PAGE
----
Century Dictionary and Cyclopedia
- n. A pit from which gravel is dug.
“Once used for industrial gravel-pit operations, the marshlands and swamps were created in the 1960s in a remote corner of Northern Virginia.”
“Especially the dead-end bit to the north that's actually a precipice into a gravel-pit. * rolls eyes*”
“Far in the shadows semi-opaque screens of blue haze made mysteries of the commonest gravel-pit, dingle, or recess.”
“The minute Davis turned sour on his Los Angeles Coliseum deal, he had no problem negotiating with nearby Irwindale — a gravel-pit community of 1,100 residents — and walking away with $10 million the town couldn't afford to lose.”
“I either follow some one, or ride at it with the full conviction that I may be going into a horse-pond or a gravel-pit.”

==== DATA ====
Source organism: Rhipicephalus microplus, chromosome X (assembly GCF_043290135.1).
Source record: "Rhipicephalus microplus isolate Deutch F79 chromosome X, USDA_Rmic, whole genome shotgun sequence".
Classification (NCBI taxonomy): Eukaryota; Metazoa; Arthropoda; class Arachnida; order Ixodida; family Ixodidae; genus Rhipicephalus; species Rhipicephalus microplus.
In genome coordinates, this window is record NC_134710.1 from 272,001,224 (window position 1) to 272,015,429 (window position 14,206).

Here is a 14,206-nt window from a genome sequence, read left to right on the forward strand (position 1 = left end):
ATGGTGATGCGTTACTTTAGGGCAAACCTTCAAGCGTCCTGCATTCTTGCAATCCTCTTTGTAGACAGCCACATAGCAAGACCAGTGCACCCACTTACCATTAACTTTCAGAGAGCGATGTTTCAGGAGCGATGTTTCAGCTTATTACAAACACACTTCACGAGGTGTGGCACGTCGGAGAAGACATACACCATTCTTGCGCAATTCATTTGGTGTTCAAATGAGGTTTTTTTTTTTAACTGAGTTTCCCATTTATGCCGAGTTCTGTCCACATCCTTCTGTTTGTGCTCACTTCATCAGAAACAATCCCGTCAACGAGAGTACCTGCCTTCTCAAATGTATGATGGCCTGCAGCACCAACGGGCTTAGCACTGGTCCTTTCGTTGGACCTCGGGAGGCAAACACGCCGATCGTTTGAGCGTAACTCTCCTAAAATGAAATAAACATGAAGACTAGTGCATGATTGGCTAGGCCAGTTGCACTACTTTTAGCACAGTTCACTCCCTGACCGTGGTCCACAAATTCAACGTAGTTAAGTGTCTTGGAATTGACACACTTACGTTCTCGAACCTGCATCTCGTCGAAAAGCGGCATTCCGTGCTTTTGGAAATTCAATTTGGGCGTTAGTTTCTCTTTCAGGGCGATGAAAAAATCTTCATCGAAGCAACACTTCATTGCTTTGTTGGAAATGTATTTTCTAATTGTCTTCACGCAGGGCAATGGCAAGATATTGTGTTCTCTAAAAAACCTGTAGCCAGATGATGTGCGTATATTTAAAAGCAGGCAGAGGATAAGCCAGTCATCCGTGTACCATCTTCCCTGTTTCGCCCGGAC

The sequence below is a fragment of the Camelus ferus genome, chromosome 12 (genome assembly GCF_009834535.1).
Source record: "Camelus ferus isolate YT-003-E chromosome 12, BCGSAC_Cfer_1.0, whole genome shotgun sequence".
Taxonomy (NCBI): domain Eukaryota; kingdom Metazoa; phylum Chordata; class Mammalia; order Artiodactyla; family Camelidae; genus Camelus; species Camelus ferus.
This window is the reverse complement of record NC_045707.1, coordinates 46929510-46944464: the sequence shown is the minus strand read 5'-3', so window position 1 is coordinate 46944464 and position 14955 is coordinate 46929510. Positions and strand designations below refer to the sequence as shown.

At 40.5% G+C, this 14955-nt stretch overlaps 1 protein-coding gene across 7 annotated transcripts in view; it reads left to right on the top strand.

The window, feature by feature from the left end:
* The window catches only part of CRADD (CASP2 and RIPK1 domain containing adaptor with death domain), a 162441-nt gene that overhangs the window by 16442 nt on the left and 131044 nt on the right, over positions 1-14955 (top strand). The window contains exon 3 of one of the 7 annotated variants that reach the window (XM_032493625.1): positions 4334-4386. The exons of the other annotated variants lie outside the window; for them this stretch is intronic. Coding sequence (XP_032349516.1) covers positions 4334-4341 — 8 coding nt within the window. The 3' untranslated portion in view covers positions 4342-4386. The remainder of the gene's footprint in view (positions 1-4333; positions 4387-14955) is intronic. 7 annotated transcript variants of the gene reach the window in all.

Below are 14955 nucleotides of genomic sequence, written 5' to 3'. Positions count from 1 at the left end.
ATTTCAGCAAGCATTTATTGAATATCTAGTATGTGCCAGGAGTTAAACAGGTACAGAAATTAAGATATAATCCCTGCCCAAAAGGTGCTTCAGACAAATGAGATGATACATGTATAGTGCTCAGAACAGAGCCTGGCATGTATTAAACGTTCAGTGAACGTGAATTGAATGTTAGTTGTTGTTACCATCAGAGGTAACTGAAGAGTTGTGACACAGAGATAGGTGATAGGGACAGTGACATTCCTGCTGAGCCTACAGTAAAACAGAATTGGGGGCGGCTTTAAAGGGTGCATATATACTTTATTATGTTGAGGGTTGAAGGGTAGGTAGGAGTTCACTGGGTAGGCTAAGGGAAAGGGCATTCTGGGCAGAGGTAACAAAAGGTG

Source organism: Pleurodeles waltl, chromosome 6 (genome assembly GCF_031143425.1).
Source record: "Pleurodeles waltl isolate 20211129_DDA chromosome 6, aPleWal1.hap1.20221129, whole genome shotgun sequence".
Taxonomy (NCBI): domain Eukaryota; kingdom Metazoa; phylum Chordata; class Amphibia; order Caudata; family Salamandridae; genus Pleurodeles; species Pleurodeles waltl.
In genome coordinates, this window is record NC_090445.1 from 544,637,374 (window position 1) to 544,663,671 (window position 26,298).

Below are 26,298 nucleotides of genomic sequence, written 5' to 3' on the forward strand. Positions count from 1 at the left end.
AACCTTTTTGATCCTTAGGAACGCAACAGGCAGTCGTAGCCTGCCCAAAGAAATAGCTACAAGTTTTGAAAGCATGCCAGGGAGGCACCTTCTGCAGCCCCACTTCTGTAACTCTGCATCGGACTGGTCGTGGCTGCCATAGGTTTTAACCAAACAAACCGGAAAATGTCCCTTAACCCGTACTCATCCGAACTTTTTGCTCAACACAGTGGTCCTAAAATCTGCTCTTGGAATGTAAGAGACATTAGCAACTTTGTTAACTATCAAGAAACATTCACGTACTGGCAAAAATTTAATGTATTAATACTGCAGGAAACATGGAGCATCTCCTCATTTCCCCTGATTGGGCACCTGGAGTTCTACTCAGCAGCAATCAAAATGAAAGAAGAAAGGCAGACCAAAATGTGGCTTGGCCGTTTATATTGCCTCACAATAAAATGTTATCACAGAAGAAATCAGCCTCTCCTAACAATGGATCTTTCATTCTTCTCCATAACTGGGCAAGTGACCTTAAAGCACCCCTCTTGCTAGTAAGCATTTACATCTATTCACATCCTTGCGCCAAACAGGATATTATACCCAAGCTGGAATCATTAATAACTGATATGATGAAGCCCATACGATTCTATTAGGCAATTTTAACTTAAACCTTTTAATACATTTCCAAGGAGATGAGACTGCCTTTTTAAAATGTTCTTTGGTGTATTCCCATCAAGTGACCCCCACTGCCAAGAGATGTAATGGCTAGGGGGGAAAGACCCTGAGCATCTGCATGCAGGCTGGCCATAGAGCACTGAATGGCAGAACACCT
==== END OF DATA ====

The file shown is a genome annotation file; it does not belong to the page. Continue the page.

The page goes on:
“Pheasants in the tall trees of the Pangbourne woods, larks on their grassy nests above the gravel-pit at Wansdon, swallows in the eaves at”
“He gazed at his mother while she played, but he saw Fleur — Fleur in the moonlit orchard, Fleur in the sunlit gravel-pit, Fleur in that fancy dress, swaying, whispering, stooping, kissing his forehead.”
“About thirty years ago there was much talk that geologists ought only to observe and not to theorise; and I well remember someone saying that at this rate a man might as well go into a gravel-pit and count the pebbles and describe the colours.”
“Packed-dirt sidewalks and gravel-pit debris made your eyes sting.”
“It is true that in some localities, as, for instance, in the gravel-pit of Mount Auburn, near”
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